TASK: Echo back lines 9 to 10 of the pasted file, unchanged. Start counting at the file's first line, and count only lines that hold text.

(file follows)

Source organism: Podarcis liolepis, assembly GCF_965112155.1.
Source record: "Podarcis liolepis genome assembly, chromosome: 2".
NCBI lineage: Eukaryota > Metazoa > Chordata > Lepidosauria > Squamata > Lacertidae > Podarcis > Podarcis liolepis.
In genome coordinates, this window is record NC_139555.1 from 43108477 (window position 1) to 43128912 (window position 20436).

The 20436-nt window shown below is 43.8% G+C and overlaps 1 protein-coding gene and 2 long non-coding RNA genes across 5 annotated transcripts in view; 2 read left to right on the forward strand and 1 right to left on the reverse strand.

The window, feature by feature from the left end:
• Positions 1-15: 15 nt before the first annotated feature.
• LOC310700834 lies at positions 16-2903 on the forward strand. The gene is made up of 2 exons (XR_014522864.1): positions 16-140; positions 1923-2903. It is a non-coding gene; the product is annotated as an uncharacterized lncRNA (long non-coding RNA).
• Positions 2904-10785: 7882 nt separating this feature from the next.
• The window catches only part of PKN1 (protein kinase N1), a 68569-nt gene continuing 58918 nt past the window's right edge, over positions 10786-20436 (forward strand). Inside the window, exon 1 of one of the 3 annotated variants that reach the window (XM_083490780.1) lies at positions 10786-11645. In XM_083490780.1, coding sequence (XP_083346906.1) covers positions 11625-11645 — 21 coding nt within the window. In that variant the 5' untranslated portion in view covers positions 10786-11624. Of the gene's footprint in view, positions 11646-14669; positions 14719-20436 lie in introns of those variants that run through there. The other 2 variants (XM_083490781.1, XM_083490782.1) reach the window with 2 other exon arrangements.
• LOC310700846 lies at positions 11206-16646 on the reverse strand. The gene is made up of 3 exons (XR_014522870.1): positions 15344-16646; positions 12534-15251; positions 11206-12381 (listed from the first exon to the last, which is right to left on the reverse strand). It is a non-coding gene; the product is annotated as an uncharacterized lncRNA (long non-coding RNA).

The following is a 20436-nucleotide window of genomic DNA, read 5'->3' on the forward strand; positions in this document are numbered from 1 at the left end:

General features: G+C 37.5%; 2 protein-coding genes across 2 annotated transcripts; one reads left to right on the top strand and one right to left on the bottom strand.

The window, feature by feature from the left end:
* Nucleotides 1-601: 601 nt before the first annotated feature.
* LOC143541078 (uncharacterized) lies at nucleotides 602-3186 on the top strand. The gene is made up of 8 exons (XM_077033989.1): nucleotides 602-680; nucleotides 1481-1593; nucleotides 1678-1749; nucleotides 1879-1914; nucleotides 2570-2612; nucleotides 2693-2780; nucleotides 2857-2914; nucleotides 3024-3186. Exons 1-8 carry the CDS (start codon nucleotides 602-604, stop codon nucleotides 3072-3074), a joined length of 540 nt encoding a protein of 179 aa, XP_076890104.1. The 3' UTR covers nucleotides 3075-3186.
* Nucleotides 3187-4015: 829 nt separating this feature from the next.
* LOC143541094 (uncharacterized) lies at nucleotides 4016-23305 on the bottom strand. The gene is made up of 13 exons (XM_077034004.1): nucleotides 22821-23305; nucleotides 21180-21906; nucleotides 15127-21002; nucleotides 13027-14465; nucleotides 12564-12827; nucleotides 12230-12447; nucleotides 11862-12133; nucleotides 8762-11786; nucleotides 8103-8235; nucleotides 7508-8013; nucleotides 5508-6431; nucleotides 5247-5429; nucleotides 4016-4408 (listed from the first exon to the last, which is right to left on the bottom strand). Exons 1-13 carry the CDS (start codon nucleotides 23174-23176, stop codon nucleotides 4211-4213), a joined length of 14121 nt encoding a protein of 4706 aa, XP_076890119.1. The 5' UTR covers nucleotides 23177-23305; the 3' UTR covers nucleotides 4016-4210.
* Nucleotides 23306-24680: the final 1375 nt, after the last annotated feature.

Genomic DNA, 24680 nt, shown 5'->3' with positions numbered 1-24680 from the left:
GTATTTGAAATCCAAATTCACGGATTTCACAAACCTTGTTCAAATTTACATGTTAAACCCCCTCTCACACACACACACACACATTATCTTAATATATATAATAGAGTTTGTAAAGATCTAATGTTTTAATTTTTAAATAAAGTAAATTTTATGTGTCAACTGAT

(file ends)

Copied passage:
• Positions 2904-10785: 7882 nt separating this feature from the next.
• The window catches only part of PKN1 (protein kinase N1), a 68569-nt gene continuing 58918 nt past the window's right edge, over positions 10786-20436 (forward strand). Inside the window, exon 1 of one of the 3 annotated variants that reach the window (XM_083490780.1) lies at positions 10786-11645. In XM_083490780.1, coding sequence (XP_083346906.1) covers positions 11625-11645 — 21 coding nt within the window. In that variant the 5' untranslated portion in view covers positions 10786-11624. Of the gene's footprint in view, positions 11646-14669; positions 14719-20436 lie in introns of those variants that run through there. The other 2 variants (XM_083490781.1, XM_083490782.1) reach the window with 2 other exon arrangements.